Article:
mango lime curd

Nik Sharma

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mango lime curd | Nik Sharma

While I’m still on my mango season kick, I figured I should share a mango curd recipe with you. This is the classic egg based custard version which is great to spoon over fruit or yogurt but this is NOT one you should use between cakes, you can use it on top but I would avoid using it between the layers of a cake as the weight would squeeze it out. For that I will another recipe in a few weeks at my column at the San Francisco Chronicle.

Lime works well with mangoes because it can hold its own without getting lost in the fruit’s intense flavor. For those of you with access to canned Indian mangoes, adjust your sweetness levels accordingly. I like the champagne mangoes, just make sure you purée the fruit pulp well to break any fibrous bits down. You can strain the mango pulp before you begin this recipe even though you will at the end but I find this unnecessary. 

And no, this is not the last mango recipe coming your way. CELEBRATE THE MANGO is my motto, this summer! 

Folks if you’re in the SF/Bay Area, I’m teaching a fun workshop with the American Lamb Association at the Civic Kitchen in the city and there will be a ton of surprises on June 14th. My friend Ashley is also going to prepare some delicious mocktails and if you haven’t visited her blog already, you certainly must. She is a cocktail expert and a lovely person too. Tickets to the workshop are available here.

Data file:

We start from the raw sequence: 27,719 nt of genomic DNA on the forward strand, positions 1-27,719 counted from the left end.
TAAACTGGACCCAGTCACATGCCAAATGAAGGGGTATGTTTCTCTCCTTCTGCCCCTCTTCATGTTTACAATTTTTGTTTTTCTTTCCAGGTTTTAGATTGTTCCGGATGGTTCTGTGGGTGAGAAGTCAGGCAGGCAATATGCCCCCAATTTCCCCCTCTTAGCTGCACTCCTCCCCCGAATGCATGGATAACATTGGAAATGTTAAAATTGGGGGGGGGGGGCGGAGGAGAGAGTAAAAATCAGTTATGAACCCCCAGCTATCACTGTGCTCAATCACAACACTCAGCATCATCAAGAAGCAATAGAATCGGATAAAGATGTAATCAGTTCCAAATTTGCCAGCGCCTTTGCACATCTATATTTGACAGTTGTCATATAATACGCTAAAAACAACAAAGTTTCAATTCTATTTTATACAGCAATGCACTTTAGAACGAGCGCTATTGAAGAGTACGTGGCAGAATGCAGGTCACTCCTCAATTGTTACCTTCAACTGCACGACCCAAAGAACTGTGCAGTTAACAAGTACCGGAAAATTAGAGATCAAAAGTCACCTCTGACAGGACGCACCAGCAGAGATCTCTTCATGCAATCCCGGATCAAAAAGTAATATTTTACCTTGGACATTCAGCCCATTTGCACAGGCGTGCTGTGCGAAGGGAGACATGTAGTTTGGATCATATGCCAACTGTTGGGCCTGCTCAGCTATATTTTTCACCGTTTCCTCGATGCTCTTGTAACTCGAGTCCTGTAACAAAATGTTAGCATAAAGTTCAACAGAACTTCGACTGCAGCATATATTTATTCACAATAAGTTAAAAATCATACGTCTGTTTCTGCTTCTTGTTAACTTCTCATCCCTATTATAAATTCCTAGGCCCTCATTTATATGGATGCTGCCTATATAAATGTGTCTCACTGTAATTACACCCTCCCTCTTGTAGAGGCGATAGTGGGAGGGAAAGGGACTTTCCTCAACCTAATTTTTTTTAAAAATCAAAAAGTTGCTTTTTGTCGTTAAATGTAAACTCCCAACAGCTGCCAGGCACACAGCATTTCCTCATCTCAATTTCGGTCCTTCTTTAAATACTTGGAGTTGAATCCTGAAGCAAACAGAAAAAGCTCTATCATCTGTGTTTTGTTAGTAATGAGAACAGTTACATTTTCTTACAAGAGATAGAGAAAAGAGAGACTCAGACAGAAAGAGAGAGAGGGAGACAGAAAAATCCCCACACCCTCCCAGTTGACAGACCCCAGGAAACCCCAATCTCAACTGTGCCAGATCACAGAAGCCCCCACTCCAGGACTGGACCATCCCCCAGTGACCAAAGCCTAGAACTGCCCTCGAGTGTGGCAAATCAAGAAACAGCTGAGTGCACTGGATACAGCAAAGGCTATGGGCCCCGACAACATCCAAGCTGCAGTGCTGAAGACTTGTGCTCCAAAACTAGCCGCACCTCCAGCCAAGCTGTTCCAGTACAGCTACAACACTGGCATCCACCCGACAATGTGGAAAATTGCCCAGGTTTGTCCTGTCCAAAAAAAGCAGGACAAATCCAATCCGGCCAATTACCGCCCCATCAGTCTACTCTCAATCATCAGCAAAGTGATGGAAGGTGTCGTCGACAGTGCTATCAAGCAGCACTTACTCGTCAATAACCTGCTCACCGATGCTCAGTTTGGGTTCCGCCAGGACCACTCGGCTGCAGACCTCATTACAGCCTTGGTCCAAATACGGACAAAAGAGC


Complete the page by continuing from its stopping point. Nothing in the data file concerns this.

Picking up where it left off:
mango lime curd

makes approximately 2 1/2 cups

ingredients

3 large eggs + 2 yolks

1/2 cup sugar

1 cup puréed ripe mango pulp (fresh or canned – if canned use unsweetened preferably)

3 Tbsp fresh lime juice

zest of 2 limes

1 stick (4oz) unsalted butter, cubed

Place the eggs and the yolks in a thick bottomed saucepan. Whisk them to break the yolks and mix gently until combined. Pour in the sugar and whisk gently until combined.

Place the saucepan over a medium-low flame. Add the mango, lime juice, the zest and the butter. Whisk Whisk the ingredients of the saucepan constantly, scrape the sides down with a silicone spatula while the mixture is cooking for about 8-9 minutes. The mixture should be gently simmering and should never boil or the eggs will curdle. The mixture will resemble a very thick custard by the time it is done cooking. Immediately remove from stove and strain it through a fine mesh sieve into a storage container. 

Cover the surface of the curd with cling film (this will prevent any skin formation). Chill overnight before serving the curd.

 

Note: You can add 1/2 to 1 tsp vanilla extract to the curd once it is cooked if you want. I usually don’t do this but some folk do like it in addition to the lime.

5 Responses

    1. You could, though I haven’t tried it to give you a definitive answer. Just remember unlike sugar, these will add a lot more liquid depending on how much you use and you will need to adjust your cooking time to allow the thickening to occur. Honey is also much more concentrated as a sweetener than maple syrup and your volumes will be different. I hope this helps.

  1. How thick is the custard? I’m looking for a twist on a lemon meringue pie, and I thought this might lead me in a delicious direction.

    1. It is thick enough for a pie, I would not add anything heavy on top because when I tried it between cakes, the cake weight caused it to squeeze out a bit.

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